After watching six Baltimore Orioles home runs sail over the wall, Toronto bared down in the ninth inning. 

The Blue jays chased Orioles closer Paul Fry and brought the score within two runs. Tyler Wells entered to face Bo Bichette and the Blue Jays shortstop stole the show. 

The 23-year-old refused to quit, fouling off seven straight pitches, before dropping a bloop single into right field that tied the game 7-7. Vladimir Guerrero Jr. took care of the rest, smoking a two-RBI double to give Toronto the lead, as the Jays won 10-7. 

"I think breaking the losing streak is big," second baseman Marcus Semien said. "Being down three with two outs in the ninth, with two strikes, and winning the game, you don't see that every day.

Semien added two more home runs in the game, bringing his season total to 18. 

The late rally helped snap a five-game losing streak, but a messy fourth inning made things very interesting. Toronto starter Alek Manoah, fresh off allowing back-to-back home runs, drilled Baltimore Orioles third baseman Maikel Franco in the shoulder with a 94 mile-per-hour sinker. 

Franco spun around immediately and exchanged words with Manoah. "But why? You know why," Franco appeared to say to Manoah.

The big right-hander marched towards the plate and jawed back at Franco. Both the benches and the bullpens cleared in what began as a relatively uneventful scrum, until Blue Jays manager Charlie Montoyo got into a heated argument with Orioles manager Brandon Hyde. 

Guerrero Jr. lifted Freddy Galvis away from the pile as the dust-up settled, but then the umpires got together for a meeting. Manoah prepared to face the next batter before crew chief Jerry Meals walked over and told Manoah he'd been ejected from the game.

"What's it for?" an exasperated Manoah asked Meals before storming into the dugout and tossing his hat on the bench. 

"He told me it was bad timing," Manoah said after the game.

The right-hander said he shook off a slider from Reese McGuire, knowing that Franco saw a lot of sliders in his earlier at-bats, and the fastball inside just got away from him.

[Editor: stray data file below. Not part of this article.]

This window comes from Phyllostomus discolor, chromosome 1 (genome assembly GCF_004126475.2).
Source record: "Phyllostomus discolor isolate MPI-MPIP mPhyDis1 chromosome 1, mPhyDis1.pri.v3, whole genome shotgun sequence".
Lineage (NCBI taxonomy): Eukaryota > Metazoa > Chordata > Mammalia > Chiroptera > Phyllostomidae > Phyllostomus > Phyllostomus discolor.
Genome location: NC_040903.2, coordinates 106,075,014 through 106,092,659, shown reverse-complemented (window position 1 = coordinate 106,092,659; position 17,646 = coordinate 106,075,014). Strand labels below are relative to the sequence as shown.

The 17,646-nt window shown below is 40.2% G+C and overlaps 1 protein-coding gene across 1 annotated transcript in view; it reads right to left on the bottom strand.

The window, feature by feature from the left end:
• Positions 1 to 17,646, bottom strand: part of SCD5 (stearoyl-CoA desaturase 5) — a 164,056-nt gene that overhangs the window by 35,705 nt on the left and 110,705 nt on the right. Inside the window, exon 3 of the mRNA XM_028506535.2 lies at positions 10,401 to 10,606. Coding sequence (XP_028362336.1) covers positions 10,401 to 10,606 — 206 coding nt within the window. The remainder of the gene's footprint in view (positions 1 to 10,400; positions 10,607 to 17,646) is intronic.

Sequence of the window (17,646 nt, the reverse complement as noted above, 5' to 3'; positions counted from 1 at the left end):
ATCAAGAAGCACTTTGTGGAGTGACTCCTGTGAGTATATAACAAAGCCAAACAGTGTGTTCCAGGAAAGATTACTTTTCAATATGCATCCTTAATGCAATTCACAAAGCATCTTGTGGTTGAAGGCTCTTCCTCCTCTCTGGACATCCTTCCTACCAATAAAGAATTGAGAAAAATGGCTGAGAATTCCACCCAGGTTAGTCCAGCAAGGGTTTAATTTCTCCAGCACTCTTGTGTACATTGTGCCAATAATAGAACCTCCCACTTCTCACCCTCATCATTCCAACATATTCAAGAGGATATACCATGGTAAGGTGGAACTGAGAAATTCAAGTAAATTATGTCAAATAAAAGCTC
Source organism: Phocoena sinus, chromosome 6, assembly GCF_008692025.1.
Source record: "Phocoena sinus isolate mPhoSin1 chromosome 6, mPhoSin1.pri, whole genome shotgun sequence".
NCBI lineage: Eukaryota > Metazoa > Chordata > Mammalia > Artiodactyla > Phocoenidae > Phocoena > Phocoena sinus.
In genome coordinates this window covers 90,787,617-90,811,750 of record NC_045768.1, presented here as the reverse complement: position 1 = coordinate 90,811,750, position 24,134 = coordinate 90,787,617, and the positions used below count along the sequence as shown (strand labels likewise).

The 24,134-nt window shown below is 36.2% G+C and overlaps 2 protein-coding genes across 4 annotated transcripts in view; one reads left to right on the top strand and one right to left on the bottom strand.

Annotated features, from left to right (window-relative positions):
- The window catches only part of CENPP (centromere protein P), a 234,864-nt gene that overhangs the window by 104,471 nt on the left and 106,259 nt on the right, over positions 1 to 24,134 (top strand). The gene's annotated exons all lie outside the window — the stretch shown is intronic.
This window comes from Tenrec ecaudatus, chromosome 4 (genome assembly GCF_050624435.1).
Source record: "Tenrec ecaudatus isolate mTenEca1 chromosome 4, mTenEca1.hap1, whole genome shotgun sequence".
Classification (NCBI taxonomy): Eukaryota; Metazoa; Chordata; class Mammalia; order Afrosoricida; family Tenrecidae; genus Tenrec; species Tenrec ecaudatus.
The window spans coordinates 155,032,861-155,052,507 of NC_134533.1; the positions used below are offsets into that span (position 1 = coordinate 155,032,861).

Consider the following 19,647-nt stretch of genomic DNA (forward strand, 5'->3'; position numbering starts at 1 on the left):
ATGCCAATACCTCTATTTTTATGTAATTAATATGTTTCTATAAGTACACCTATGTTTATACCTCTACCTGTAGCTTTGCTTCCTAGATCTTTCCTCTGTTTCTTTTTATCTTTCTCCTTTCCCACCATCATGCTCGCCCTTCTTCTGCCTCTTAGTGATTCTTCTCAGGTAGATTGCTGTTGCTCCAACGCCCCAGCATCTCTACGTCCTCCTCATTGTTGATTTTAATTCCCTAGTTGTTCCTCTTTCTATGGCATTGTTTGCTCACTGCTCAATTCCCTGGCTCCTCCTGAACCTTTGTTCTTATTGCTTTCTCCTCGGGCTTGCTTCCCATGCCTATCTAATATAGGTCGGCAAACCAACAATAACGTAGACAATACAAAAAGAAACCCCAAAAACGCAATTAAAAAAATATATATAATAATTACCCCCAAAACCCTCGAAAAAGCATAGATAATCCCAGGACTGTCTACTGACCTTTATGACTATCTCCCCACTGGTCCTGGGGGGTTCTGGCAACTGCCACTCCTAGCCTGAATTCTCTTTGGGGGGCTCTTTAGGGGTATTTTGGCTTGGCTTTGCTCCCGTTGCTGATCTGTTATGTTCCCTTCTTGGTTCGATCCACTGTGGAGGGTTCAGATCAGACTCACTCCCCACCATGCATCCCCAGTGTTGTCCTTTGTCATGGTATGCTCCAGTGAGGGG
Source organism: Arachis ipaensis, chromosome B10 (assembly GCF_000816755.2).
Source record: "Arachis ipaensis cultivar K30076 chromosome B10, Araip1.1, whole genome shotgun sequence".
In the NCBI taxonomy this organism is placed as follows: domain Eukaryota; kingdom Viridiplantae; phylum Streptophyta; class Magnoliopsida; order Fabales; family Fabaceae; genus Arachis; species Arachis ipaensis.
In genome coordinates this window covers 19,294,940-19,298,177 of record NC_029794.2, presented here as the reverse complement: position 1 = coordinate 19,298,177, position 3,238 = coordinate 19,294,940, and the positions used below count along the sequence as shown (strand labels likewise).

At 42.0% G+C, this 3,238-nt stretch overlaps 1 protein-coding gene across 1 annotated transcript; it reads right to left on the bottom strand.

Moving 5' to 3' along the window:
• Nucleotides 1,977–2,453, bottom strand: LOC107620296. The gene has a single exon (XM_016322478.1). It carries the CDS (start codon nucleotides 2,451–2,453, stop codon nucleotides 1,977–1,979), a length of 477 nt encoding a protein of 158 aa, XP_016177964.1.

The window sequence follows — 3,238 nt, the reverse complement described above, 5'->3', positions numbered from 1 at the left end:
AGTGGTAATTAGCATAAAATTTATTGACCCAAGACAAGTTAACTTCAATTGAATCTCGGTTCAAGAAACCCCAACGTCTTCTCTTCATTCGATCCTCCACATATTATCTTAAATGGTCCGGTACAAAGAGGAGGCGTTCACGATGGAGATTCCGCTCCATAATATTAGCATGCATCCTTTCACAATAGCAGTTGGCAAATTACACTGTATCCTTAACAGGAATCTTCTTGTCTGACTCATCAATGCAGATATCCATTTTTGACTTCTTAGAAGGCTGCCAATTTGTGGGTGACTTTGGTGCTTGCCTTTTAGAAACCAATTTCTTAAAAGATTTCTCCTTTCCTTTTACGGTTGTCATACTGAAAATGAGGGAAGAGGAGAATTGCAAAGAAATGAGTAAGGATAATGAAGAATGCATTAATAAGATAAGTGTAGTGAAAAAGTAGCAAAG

"I was kind of just confused at his reaction and things like that," Manoah said of the altercation with Franco.

"[I] was kind of just questioning, 'What's going on? What's wrong? Those were my hand gestures as I was walking towards him. I was kind of trying to figure out what was going on, didn't understand the frustration there."

Manoah served up four Oriole home runs and two consecutive bombs before Franco came to bat, so the timing of the incident likely led umpires to believe the hit-by-pitch was intentional. 

"They thought he threw at the guy on purpose," Montoyo said. "It was that simple."

It's no easy task to rally for a win after seeing your starter ejected before finishing four innings, but Toronto showed some real heart to push past early adversity.  

After Friday's loss, Montoyo and Robbie Ray made it clear this team isn't in panic mode. In Saturday's game, that philosophy came to light as Toronto's offense came clutch -- it just took a full nine innings to get the job done. 

Further Reading:

Blue Jays acquire reliever Jacob Barnes from Mets

Blue Jays offense no-shows in Charm City opener

Watch: Jared Hoying talks about re-discovering love of baseball